May 29, 2023
How does a skeleton move?  A novel tracking method to quantify skeletal kinematics in freely moving rodents

How does a skeleton move? A novel tracking method to quantify skeletal kinematics in freely moving rodents

Skeletal kinematics in a jumping rat Credit: Julia Kuhl

How can we measure the movement of a skeleton in a furry animal as it moves through its environment? Researchers at the Max Planck Institute for Behavioral Neurobiology have developed a method to quantify skeletal movement in freely moving rodents to a new level of accuracy and detail.

It is based on the construction of a skeleton model that calculates the motion of the bone joint using basic anatomical principles, such as the limits of joint rotation and the speeds at which the bodies can move. This approach, published in Nature Methodsopens up a new ability to read how animals interact with their environment and begins to unravel the relationship between neural activity and complex behavior such as decision-making.

Have you ever thought about how your skeleton moves as you go about your day? When we think about this question, images of X-rays immediately come to mind. But how would we measure the movement of a skeleton without using X-rays on an animal running or jumping around and interacting with its environment? And why would that matter?

Studying the free-moving animal provides unparalleled insights into how animals behave and make decisions, for example when avoiding predation, finding mates and raising their young. While many studies have measured animal behavior, studies measuring the mechanics of how they move are lacking. But since activity in the central nervous system ultimately leads to decisions made through body movements, measuring these mechanisms and relating them to neural activity is essential to gaining deep insights into brain function.

Without an X-ray machine, analyzing the movements of individual bones is extremely difficult, as the occlusion of fur, skin and soft tissue complicates the measurement of skeletal movement. Recently, many advanced machine learning methods have been able to accurately measure an animal’s posture and even changes in an animal’s facial expression. However, so far none of the existing techniques have been able to track changes in bone positions and joint movement below the visible surface of the body.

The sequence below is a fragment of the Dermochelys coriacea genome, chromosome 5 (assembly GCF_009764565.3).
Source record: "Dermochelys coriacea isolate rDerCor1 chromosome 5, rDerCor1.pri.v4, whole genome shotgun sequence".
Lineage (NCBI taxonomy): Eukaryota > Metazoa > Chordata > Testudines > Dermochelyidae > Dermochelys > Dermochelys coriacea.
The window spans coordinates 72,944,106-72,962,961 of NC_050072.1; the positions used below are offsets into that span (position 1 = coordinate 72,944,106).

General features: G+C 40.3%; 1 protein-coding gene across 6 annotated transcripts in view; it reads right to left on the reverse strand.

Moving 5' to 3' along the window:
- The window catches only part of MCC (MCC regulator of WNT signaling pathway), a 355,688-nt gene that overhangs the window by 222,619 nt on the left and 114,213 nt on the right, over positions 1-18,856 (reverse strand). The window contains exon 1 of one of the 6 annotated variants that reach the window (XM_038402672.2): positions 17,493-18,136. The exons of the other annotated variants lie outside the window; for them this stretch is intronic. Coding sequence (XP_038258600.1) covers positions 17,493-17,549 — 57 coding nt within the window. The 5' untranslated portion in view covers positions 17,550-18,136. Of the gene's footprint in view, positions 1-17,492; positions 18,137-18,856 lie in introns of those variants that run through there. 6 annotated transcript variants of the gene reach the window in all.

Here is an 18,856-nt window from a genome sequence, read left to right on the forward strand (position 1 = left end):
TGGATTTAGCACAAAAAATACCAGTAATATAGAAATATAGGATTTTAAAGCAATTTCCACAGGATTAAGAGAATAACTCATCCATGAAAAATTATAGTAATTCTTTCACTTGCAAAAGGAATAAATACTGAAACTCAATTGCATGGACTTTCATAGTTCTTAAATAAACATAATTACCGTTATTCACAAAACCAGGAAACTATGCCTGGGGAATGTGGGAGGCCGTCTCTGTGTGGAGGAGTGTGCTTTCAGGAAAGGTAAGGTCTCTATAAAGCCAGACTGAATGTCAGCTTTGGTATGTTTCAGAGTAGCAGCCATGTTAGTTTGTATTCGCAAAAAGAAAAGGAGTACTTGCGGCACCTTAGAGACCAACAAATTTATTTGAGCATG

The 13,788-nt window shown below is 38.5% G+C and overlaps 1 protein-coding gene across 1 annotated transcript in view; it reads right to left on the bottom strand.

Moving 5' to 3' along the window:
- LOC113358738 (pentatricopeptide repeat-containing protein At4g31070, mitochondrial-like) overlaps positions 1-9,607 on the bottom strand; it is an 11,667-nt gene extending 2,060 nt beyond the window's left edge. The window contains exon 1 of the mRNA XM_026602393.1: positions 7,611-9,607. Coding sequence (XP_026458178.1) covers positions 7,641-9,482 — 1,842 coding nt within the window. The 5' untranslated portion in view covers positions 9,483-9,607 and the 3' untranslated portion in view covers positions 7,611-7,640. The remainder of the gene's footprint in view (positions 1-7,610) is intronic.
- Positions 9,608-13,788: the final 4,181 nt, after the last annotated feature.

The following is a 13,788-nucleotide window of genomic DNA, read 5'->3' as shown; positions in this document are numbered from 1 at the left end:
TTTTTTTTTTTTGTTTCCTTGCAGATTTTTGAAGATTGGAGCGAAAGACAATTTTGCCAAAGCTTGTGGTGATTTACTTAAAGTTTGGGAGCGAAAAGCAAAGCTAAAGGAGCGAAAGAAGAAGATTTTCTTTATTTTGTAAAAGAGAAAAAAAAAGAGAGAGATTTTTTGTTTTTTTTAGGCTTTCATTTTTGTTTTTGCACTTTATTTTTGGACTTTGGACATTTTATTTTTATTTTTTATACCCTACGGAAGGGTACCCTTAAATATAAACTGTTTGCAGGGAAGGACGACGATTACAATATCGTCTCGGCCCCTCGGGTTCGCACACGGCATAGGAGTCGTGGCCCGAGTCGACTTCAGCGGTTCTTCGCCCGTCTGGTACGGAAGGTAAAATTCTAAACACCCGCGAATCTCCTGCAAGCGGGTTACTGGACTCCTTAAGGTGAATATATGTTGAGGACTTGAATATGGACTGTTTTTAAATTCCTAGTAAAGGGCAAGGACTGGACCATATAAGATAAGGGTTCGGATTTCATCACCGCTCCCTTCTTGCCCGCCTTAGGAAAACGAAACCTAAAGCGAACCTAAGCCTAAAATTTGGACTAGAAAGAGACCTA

Credit: Max Planck Society

Researchers from the Behavior and Brain Organization department at the Max Planck Institute for Neurobiology of Behavior in Bonn (MPINB), led by Prof.Dr. Jason Kerr, have now developed a video-based method for 3D skeletal tracking to analyze individual joints in untethered animals while they interact with their environment.

Their anatomically constrained model (ACM) is based on an anatomically grounded skeleton that infers the skeletal kinematics of an animal as it moves freely. From this data it was possible to measure the inner workings of a skeleton, moment by moment, as the animals jumped, walked, stretched and ran around.

This new approach can be applied to multiple furry species such as mice and rats of different sizes and ages. To ensure the data was correct, the researchers worked with colleagues from the Max Planck Institute for Biological Cybernetics and the Max Planck Institute for Intelligent Systems in Tuebingen using MRI scans of the animals to compare the ACM model with the actual skeleton.

“Our new method is relatively simple, tether-free and uses overhead cameras. It solves many problems associated with tracking freely moving rodents, especially those covered in fur and when the body covers the legs and feet,” he says Professor Dr. Jason Kerr, who led the study with Professor Dr. Jakob Macke from Tuebingen.

One of the next steps is to combine this approach with simultaneous recordings from neurons in the brain using the tiny head-mounted multiphoton microscopes developed by researchers at MPINB. This would allow precise correlation of neural activity with actual behavior to learn more about how the brain controls even complex behavior.

The researchers will also apply their new method to measure kinematic movement in other animal species in more natural settings and simultaneously in multiple interacting animals. “Using our new method, on the one hand we will gain further insights into how animals interact with their environment and, on the other hand, we hope to gain insight into how animals interact with each other,” says Jason Kerr.

More information:
Arne Monsees et al, Assessment of skeletal kinematics in freely moving rodents, Nature Methods (2022). DOI: 10.1038/s41592-022-01634-9

Provided by the Max Planck Society

Reference: How does a skeleton move? A novel tracking method to quantify skeletal kinematics in freely moving rodents (2022, November 8) Retrieved November 8, 2022 from skeletal.html

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